German bank group supports debt deal


Using the euro zone bailout fund to lift bank debt from the State “makes a lot of sense”, given Ireland’s progress towards economic recovery, according the head of a German banking group.

Michael Kemmer, general manager of the Association of German Banks, said he “wouldn’t exclude” the European Stability Mechanism taking direct stakes in the Irish banks – Bank of Ireland, AIB and Permanent TSB – but that it was a proposal for politicians which was “not very concrete” at this time.

“Ireland is a special case and most of increase in the Irish debt over the last years resulted from the refinancing needs of the banks, so it would make a lot of sense to take away from the State this burden and to put it directly to the ESM,” said Mr Kemmer on a two-day trip to Dublin.

He said that, for countries such as Ireland that are making “strong attempts” to emerge from the crisis, banks and politicians should be do whatever is necessary to avoid too much austerity.

“It is always this small balance between necessary reforms and hard cuts but on the other hand you can’t do it in a way that brings growth totally down,” said Mr Kemmer, whose organisation represents some of the biggest banks in Europe, including Deutsche Bank and Commerzbank.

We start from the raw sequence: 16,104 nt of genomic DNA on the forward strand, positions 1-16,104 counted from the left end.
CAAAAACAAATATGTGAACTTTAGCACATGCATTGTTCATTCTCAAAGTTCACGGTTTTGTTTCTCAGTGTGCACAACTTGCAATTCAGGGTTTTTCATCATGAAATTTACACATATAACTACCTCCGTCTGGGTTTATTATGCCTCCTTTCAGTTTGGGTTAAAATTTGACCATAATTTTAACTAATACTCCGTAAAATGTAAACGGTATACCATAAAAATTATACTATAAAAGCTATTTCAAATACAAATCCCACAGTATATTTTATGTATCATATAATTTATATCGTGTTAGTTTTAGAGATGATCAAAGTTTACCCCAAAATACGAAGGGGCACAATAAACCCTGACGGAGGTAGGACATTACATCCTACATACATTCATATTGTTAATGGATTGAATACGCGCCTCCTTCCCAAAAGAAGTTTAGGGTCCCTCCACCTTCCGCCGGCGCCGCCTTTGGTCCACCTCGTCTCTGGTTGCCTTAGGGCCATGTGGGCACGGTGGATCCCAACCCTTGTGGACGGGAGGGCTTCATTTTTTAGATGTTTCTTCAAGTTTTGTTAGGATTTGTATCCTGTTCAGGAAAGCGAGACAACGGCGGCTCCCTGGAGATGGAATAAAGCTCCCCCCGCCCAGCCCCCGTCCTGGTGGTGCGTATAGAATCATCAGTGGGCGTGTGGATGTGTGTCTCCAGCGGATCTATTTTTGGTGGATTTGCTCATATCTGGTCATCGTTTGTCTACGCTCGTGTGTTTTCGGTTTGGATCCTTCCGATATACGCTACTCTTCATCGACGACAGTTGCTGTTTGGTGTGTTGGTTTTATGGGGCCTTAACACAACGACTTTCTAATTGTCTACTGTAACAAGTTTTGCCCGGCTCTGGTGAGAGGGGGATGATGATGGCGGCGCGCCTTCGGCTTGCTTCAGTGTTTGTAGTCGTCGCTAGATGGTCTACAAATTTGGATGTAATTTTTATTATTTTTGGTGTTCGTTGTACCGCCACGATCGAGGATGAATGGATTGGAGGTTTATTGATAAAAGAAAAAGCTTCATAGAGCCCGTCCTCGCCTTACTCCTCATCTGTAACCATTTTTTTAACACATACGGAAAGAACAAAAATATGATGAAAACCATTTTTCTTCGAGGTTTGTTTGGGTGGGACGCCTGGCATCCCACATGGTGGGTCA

Euro zone supervisor

Creating a single euro zone supervisor at the European Central Bank was essential, if there was to be “more Europe”, he said, but he felt the timetable should be delayed to make sure it was done right.

“There is a lot of work to be done. Thoroughness is more important than speed so we think the current timetable is very ambitious. We don’t think it is a realistic one,” he said.

“It is better to have it six months later than to have it earlier without a real construction, governance or rule book.”

On topic of German banks lending to Irish banks to fuel the Irish credit bubble, Mr Kemmer said banks had to be responsible for their actions and there was “too much optimism” in the pre-crisis interbank lending. Banks had strengthened their risk management since the 2008/2009 crisis.

The use of Dublin-based companies to move debts off the balance sheets of German banks was the responsibility of the banks themselves and German supervisors, not Irish supervisors, he said.

“There is nobody blaming Ireland for being responsible for these things. These are the responsibility of every single bank which set up such an entity,” he said.